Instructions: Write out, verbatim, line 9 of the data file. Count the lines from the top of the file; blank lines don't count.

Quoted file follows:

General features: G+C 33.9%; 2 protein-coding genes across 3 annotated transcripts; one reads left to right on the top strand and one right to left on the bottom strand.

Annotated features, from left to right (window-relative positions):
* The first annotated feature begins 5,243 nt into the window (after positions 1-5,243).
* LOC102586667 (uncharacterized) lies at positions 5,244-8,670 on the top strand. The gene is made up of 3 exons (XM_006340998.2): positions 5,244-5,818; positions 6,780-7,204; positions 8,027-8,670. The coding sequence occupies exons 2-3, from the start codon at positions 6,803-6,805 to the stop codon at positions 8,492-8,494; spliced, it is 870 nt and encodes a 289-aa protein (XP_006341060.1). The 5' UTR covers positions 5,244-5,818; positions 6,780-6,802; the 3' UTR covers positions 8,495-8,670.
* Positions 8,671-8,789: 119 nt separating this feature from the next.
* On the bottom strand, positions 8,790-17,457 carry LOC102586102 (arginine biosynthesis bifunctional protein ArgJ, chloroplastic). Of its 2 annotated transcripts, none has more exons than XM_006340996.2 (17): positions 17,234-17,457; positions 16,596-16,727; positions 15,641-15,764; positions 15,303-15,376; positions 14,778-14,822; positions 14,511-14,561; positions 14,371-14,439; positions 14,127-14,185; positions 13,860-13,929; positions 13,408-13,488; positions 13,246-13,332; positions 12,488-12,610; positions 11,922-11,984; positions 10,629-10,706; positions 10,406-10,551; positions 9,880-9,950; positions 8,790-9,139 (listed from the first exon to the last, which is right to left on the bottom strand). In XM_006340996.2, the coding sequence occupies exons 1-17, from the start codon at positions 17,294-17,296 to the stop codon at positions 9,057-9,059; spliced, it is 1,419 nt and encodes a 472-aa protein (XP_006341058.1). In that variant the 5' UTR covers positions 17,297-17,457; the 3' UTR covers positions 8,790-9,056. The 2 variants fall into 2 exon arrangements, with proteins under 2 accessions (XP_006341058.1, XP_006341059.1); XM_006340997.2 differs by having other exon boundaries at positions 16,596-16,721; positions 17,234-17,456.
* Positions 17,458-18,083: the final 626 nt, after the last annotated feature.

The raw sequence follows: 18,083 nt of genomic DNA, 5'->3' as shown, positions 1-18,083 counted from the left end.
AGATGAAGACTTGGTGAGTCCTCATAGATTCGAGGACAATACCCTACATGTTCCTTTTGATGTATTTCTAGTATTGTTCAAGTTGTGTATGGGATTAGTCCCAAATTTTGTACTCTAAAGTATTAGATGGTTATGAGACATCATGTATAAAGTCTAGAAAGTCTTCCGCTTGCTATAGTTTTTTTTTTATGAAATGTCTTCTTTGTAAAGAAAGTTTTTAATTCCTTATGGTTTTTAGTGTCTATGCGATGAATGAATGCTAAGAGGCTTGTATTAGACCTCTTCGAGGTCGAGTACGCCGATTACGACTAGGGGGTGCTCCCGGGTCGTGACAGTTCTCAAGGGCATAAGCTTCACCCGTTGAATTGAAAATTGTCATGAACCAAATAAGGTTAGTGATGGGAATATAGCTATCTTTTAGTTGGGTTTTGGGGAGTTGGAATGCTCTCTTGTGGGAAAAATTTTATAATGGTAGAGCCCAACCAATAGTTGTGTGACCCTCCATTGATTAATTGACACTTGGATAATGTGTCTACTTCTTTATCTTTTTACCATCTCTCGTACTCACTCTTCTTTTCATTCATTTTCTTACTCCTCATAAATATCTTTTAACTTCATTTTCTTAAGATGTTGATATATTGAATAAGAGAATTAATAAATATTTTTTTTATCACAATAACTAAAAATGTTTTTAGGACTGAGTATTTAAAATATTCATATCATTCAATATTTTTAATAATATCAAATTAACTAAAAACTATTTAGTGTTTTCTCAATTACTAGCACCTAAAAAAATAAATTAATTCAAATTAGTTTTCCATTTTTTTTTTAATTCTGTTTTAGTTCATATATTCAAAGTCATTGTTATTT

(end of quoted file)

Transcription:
AGATGAAGACTTGGTGAGTCCTCATAGATTCGAGGACAATACCCTACATGTTCCTTTTGATGTATTTCTAGTATTGTTCAAGTTGTGTATGGGATTAGTCCCAAATTTTGTACTCTAAAGTATTAGATGGTTATGAGACATCATGTATAAAGTCTAGAAAGTCTTCCGCTTGCTATAGTTTTTTTTTTATGAAATGTCTTCTTTGTAAAGAAAGTTTTTAATTCCTTATGGTTTTTAGTGTCTATGCGATGAATGAATGCTAAGAGGCTTGTATTAGACCTCTTCGAGGTCGAGTACGCCGATTACGACTAGGGGGTGCTCCCGGGTCGTGACAGTTCTCAAGGGCATAAGCTTCACCCGTTGAATTGAAAATTGTCATGAACCAAATAAGGTTAGTGATGGGAATATAGCTATCTTTTAGTTGGGTTTTGGGGAGTTGGAATGCTCTCTTGTGGGAAAAATTTTATAATGGTAGAGCCCAACCAATAGTTGTGTGACCCTCCATTGATTAATTGACACTTGGATAATGTGTCTACTTCTTTATCTTTTTACCATCTCTCGTACTCACTCTTCTTTTCATTCATTTTCTTACTCCTCATAAATATCTTTTAACTTCATTTTCTTAAGATGTTGATATATTGAATAAGAGAATTAATAAATATTTTTTTTATCACAATAACTAAAAATGTTTTTAGGACTGAGTATTTAAAATATTCATATCATTCAATATTTTTAATAATATCAAATTAACTAAAAACTATTTAGTGTTTTCTCAATTACTAGCACCTAAAAAAATAAATTAATTCAAATTAGTTTTCCATTTTTTTTTTAATTCTGTTTTAGTTCATATATTCAAAGTCATTGTTATTT